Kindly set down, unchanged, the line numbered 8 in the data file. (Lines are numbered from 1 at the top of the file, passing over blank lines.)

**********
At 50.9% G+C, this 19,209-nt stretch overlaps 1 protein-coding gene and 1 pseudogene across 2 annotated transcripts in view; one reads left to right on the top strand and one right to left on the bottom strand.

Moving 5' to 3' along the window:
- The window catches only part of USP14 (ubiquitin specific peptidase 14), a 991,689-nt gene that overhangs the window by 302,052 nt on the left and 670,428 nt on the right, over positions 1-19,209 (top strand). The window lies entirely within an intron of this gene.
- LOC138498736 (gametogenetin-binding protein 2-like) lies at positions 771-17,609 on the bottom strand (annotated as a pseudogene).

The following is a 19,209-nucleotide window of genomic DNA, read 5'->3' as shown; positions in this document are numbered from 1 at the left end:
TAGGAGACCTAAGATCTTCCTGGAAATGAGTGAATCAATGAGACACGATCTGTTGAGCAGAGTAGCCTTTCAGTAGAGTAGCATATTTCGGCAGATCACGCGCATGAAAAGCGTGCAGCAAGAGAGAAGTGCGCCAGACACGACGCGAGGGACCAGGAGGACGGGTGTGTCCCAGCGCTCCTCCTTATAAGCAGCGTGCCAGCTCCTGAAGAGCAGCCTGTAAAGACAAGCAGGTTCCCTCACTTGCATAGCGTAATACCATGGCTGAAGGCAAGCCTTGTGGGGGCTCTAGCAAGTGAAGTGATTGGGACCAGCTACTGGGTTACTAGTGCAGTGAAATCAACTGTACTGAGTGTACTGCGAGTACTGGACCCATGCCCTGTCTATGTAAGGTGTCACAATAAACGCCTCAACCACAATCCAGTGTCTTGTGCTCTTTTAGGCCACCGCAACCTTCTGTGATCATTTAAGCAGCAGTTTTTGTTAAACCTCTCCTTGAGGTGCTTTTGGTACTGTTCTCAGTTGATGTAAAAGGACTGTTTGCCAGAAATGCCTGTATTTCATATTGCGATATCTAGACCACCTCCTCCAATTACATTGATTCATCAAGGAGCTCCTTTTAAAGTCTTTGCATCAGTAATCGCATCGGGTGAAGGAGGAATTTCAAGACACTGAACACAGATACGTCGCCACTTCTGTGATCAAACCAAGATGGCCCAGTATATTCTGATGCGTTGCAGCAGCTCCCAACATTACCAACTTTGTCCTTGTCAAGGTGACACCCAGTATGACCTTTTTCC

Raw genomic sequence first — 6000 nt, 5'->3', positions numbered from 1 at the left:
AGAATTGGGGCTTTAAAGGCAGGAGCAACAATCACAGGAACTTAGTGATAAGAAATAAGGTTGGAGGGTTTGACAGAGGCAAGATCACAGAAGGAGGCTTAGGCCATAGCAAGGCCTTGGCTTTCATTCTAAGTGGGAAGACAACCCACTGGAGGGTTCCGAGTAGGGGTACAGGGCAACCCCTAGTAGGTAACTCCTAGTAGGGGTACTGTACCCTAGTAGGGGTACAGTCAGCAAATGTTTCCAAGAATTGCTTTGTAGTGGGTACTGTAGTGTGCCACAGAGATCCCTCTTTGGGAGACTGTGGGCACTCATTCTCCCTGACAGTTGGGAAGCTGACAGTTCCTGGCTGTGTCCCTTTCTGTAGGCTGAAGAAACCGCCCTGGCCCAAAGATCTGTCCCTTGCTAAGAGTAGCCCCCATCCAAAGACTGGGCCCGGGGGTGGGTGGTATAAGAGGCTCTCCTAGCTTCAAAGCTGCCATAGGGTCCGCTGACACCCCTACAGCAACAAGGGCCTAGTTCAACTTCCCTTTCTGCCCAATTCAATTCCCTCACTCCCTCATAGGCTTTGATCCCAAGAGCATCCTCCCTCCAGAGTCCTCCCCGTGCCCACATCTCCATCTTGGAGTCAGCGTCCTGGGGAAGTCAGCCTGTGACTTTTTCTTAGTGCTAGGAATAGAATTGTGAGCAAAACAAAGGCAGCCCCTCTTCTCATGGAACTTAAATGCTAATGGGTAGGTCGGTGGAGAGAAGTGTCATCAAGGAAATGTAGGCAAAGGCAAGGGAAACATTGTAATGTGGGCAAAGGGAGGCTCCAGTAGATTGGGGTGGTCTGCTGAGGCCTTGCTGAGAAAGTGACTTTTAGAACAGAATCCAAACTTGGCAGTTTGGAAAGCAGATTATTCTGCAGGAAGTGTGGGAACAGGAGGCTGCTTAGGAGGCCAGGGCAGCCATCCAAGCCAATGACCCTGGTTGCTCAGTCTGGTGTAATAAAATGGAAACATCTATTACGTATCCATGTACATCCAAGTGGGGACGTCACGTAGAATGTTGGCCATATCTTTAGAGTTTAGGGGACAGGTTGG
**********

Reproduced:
AGAATTGGGGCTTTAAAGGCAGGAGCAACAATCACAGGAACTTAGTGATAAGAAATAAGGTTGGAGGGTTTGACAGAGGCAAGATCACAGAAGGAGGCTTAGGCCATAGCAAGGCCTTGGCTTTCATTCTAAGTGGGAAGACAACCCACTGGAGGGTTCCGAGTAGGGGTACAGGGCAACCCCTAGTAGGTAACTCCTAGTAGGGGTACTGTACCCTAGTAGGGGTACAGTCAGCAAATGTTTCCAAGAATTGCTTTGTAGTGGGTACTGTAGTGTGCCACAGAGATCCCTCTTTGGGAGACTGTGGGCACTCATTCTCCCTGACAGTTGGGAAGCTGACAGTTCCTGGCTGTGTCCCTTTCTGTAGGCTGAAGAAACCGCCCTGGCCCAAAGATCTGTCCCTTGCTAAGAGTAGCCCCCATCCAAAGACTGGGCCCGGGGGTGGGTGGTATAAGAGGCTCTCCTAGCTTCAAAGCTGCCATAGGGTCCGCTGACACCCCTACAGCAACAAGGGCCTAGTTCAACTTCCCTTTCTGCCCAATTCAATTCCCTCACTCCCTCATAGGCTTTGATCCCAAGAGCATCCTCCCTCCAGAGTCCTCCCCGTGCCCACATCTCCATCTTGGAGTCAGCGTCCTGGGGAAGTCAGCCTGTGACTTTTTCTTAGTGCTAGGAATAGAATTGTGAGCAAAACAAAGGCAGCCCCTCTTCTCATGGAACTTAAATGCTAATGGGTAGGTCGGTGGAGAGAAGTGTCATCAAGGAAATGTAGGCAAAGGCAAGGGAAACATTGTAATGTGGGCAAAGGGAGGCTCCAGTAGATTGGGGTGGTCTGCTGAGGCCTTGCTGAGAAAGTGACTTTTAGAACAGAATCCAAACTTGGCAGTTTGGAAAGCAGATTATTCTGCAGGAAGTGTGGGAACAGGAGGCTGCTTAGGAGGCCAGGGCAGCCATCCAAGCCAATGACCCTGGTTGCTCAGTCTGGTGTAATAAAATGGAAACATCTATTACGTATCCATGTACATCCAAGTGGGGACGTCACGTAGAATGTTGGCCATATCTTTAGAGTTTAGGGGACAGGTTGG